We are standing at Izmir’s time-honored meeting place. There is probably no one who never waited here for a loved one in the days before the advent of the mobile phone. Yes, it’s Izmir’s Clock Tower, the city’s quintessential symbol, of which we speak. And who was the architect of this elegant structure under which we stand with such excitement? No less than Raymond Charles Péré, an Izmir architect undeservedly forgotten in the dusty pages of history, his name known to only a few people. The story of this creative man, who put his signature not only on the Clock Tower but on several other important buildings in Izmir, takes us back to the middle of the 19th century, 1854 to be exact, when Izmir was a Mediterranean city renowned for its cosmopolitan atmosphere, in which people from every nation and every religion lived together in peace. In a district known then as Punta (modern Alsancak) a boy was born to Jean Péré and his wife Marie Pasyade. Nothing is known about the early years and education of this Levantine boy of French extraction who was named Raymond Charles. But in keeping with the tradition among Levantine families of the time to educate their children in Europe, it is safe to assume that he was trained as an architect in Europe in the last quarter of the 19th century. And the things we do know? That he married Anais Russo, the daughter of one of Izmir’s prominent Levantine families; that they had seven children named Pierre, Marie, Henriette, Charles, François, Louis and Joseph; that he died on 15 October 1929 in Izmir, the city in which he was born and spent his entire life. And that following Péré’s death, his wife and children emigrated to France in 1934. Not to mention, of course, the scores of architectural works that he left behind in every corner of Izmir, each one more precious and beautiful than the last, which have played a major role in creating the city’s unique fabric.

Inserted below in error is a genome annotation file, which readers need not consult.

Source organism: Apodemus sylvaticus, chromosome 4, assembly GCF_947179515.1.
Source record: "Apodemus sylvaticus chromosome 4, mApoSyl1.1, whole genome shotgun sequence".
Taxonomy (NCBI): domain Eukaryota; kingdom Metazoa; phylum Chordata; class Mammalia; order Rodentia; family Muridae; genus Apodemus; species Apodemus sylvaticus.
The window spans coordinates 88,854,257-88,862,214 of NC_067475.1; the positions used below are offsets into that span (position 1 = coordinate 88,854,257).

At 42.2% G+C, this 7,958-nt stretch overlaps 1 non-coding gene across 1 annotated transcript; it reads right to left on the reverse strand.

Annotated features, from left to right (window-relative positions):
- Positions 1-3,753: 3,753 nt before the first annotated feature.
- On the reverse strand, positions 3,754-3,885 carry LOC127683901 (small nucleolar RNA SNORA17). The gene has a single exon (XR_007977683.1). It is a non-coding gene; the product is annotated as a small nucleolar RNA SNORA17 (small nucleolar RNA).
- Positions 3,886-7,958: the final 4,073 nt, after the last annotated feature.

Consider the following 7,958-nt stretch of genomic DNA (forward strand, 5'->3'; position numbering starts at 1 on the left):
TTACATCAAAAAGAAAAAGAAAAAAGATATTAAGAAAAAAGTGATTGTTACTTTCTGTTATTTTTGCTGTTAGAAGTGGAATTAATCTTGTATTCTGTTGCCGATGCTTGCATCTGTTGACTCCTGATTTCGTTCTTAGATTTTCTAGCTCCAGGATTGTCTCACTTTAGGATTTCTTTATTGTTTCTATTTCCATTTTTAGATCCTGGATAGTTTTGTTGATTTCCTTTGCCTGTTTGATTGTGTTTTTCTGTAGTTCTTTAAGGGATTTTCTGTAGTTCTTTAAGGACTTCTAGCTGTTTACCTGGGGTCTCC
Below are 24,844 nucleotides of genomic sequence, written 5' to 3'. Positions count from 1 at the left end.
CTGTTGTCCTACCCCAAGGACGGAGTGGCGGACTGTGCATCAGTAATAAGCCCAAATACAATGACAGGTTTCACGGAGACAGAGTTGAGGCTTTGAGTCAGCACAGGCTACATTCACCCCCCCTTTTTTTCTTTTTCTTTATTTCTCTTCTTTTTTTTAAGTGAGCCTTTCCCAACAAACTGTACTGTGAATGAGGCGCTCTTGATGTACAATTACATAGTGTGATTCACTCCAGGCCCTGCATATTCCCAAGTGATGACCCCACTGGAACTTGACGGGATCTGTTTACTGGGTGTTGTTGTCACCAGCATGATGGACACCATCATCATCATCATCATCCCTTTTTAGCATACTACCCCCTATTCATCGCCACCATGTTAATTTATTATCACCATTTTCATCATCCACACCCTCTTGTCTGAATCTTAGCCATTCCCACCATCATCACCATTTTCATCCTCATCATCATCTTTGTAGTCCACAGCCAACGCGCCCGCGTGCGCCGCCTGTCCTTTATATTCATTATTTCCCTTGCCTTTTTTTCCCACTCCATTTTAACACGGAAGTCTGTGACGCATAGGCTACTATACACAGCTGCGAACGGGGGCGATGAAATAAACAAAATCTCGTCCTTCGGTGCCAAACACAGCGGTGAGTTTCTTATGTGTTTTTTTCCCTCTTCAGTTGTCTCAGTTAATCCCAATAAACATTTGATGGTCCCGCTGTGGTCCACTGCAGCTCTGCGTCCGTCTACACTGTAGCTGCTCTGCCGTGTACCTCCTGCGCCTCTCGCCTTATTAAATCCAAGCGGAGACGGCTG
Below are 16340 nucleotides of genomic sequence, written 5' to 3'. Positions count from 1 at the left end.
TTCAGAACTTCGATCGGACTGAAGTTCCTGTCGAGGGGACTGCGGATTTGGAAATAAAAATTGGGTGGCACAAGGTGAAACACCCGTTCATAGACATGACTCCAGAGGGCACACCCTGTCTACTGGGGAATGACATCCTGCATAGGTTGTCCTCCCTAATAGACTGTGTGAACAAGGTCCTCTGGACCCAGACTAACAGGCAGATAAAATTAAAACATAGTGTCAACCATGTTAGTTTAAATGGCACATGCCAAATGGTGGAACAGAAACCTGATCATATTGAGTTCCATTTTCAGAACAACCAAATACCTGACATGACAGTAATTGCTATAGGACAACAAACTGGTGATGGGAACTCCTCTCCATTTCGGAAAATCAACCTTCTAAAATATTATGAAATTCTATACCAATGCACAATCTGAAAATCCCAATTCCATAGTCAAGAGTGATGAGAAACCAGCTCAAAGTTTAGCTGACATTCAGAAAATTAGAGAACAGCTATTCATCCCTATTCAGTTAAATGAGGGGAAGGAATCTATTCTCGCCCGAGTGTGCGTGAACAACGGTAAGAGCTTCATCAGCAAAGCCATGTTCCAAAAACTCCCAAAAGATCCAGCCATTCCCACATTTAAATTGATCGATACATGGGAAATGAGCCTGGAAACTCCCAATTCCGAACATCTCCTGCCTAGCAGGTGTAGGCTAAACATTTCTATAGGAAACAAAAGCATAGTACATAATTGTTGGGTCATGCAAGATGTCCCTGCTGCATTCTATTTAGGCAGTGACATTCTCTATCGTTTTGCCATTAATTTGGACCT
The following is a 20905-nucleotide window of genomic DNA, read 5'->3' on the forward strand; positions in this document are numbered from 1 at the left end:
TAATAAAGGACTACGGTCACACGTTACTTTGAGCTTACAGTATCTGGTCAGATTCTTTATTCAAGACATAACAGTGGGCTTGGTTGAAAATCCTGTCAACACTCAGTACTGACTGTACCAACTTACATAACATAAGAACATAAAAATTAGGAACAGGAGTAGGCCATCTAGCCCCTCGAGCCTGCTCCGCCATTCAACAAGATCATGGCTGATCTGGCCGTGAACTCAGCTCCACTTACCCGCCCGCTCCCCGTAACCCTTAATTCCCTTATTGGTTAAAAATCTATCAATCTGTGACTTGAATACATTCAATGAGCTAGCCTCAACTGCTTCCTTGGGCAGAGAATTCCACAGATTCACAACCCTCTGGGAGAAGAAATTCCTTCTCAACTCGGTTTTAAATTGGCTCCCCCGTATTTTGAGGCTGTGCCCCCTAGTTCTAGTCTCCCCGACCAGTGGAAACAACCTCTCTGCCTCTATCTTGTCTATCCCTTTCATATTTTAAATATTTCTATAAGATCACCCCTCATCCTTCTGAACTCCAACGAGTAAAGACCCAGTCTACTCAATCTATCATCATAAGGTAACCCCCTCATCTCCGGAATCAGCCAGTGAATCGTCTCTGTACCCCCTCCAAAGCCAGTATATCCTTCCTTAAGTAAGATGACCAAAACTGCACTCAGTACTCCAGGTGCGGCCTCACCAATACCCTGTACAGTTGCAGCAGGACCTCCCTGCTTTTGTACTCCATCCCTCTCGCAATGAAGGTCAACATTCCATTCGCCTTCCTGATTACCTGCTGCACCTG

A MULTI-FACETED MAN